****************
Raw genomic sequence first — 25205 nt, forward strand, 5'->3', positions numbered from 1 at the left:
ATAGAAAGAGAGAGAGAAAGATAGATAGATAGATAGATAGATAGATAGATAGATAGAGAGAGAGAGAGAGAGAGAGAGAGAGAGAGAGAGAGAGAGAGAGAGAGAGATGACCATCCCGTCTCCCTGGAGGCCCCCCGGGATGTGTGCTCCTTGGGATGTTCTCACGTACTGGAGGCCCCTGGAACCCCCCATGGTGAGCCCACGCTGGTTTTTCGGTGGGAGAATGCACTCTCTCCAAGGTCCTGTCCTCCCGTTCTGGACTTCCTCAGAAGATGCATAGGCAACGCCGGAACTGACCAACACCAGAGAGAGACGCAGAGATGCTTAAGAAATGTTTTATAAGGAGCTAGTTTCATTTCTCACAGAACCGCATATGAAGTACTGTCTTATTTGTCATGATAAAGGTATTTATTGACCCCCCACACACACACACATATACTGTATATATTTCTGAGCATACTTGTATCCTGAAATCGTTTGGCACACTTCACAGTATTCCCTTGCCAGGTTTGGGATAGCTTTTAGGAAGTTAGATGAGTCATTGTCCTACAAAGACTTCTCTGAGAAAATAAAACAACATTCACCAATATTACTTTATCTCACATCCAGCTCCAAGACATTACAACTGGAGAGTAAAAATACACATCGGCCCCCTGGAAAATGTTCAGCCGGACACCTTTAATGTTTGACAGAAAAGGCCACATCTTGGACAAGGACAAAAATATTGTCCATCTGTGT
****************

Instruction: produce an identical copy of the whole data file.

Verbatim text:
Raw genomic sequence first — 25205 nt, forward strand, 5'->3', positions numbered from 1 at the left:
ATAGAAAGAGAGAGAGAAAGATAGATAGATAGATAGATAGATAGATAGATAGATAGAGAGAGAGAGAGAGAGAGAGAGAGAGAGAGAGAGAGAGAGAGAGAGAGAGATGACCATCCCGTCTCCCTGGAGGCCCCCCGGGATGTGTGCTCCTTGGGATGTTCTCACGTACTGGAGGCCCCTGGAACCCCCCATGGTGAGCCCACGCTGGTTTTTCGGTGGGAGAATGCACTCTCTCCAAGGTCCTGTCCTCCCGTTCTGGACTTCCTCAGAAGATGCATAGGCAACGCCGGAACTGACCAACACCAGAGAGAGACGCAGAGATGCTTAAGAAATGTTTTATAAGGAGCTAGTTTCATTTCTCACAGAACCGCATATGAAGTACTGTCTTATTTGTCATGATAAAGGTATTTATTGACCCCCCACACACACACACATATACTGTATATATTTCTGAGCATACTTGTATCCTGAAATCGTTTGGCACACTTCACAGTATTCCCTTGCCAGGTTTGGGATAGCTTTTAGGAAGTTAGATGAGTCATTGTCCTACAAAGACTTCTCTGAGAAAATAAAACAACATTCACCAATATTACTTTATCTCACATCCAGCTCCAAGACATTACAACTGGAGAGTAAAAATACACATCGGCCCCCTGGAAAATGTTCAGCCGGACACCTTTAATGTTTGACAGAAAAGGCCACATCTTGGACAAGGACAAAAATATTGTCCATCTGTGT